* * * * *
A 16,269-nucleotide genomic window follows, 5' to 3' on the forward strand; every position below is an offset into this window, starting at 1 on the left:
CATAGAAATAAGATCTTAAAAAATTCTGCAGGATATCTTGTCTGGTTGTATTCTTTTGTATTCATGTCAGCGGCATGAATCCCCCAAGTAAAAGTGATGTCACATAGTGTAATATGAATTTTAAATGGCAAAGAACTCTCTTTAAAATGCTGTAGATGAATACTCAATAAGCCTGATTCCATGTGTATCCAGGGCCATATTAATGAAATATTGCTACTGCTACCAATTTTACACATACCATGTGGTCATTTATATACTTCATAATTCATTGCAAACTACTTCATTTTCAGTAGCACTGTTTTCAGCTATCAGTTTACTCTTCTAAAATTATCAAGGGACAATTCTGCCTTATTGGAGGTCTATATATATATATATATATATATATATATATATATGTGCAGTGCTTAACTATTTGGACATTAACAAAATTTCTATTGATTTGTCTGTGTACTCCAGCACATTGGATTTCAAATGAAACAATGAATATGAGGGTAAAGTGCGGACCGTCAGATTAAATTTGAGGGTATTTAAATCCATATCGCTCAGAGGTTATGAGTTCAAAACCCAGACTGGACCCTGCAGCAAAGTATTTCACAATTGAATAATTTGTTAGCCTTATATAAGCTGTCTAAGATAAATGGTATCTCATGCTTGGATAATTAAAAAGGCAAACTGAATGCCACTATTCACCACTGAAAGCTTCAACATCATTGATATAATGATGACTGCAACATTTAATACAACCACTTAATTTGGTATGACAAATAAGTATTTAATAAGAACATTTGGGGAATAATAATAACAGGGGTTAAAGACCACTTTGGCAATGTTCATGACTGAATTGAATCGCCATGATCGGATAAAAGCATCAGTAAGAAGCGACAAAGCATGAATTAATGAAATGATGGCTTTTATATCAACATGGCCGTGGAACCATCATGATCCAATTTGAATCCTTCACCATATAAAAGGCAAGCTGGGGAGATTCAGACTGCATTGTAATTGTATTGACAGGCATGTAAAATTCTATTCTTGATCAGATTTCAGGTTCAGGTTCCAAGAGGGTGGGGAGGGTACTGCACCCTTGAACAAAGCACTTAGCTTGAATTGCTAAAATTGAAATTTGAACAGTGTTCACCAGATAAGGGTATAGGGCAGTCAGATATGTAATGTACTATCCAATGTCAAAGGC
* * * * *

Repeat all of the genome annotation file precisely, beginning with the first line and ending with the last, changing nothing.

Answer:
A 16,269-nucleotide genomic window follows, 5' to 3' on the forward strand; every position below is an offset into this window, starting at 1 on the left:
CATAGAAATAAGATCTTAAAAAATTCTGCAGGATATCTTGTCTGGTTGTATTCTTTTGTATTCATGTCAGCGGCATGAATCCCCCAAGTAAAAGTGATGTCACATAGTGTAATATGAATTTTAAATGGCAAAGAACTCTCTTTAAAATGCTGTAGATGAATACTCAATAAGCCTGATTCCATGTGTATCCAGGGCCATATTAATGAAATATTGCTACTGCTACCAATTTTACACATACCATGTGGTCATTTATATACTTCATAATTCATTGCAAACTACTTCATTTTCAGTAGCACTGTTTTCAGCTATCAGTTTACTCTTCTAAAATTATCAAGGGACAATTCTGCCTTATTGGAGGTCTATATATATATATATATATATATATATATATATATGTGCAGTGCTTAACTATTTGGACATTAACAAAATTTCTATTGATTTGTCTGTGTACTCCAGCACATTGGATTTCAAATGAAACAATGAATATGAGGGTAAAGTGCGGACCGTCAGATTAAATTTGAGGGTATTTAAATCCATATCGCTCAGAGGTTATGAGTTCAAAACCCAGACTGGACCCTGCAGCAAAGTATTTCACAATTGAATAATTTGTTAGCCTTATATAAGCTGTCTAAGATAAATGGTATCTCATGCTTGGATAATTAAAAAGGCAAACTGAATGCCACTATTCACCACTGAAAGCTTCAACATCATTGATATAATGATGACTGCAACATTTAATACAACCACTTAATTTGGTATGACAAATAAGTATTTAATAAGAACATTTGGGGAATAATAATAACAGGGGTTAAAGACCACTTTGGCAATGTTCATGACTGAATTGAATCGCCATGATCGGATAAAAGCATCAGTAAGAAGCGACAAAGCATGAATTAATGAAATGATGGCTTTTATATCAACATGGCCGTGGAACCATCATGATCCAATTTGAATCCTTCACCATATAAAAGGCAAGCTGGGGAGATTCAGACTGCATTGTAATTGTATTGACAGGCATGTAAAATTCTATTCTTGATCAGATTTCAGGTTCAGGTTCCAAGAGGGTGGGGAGGGTACTGCACCCTTGAACAAAGCACTTAGCTTGAATTGCTAAAATTGAAATTTGAACAGTGTTCACCAGATAAGGGTATAGGGCAGTCAGATATGTAATGTACTATCCAATGTCAAAGGC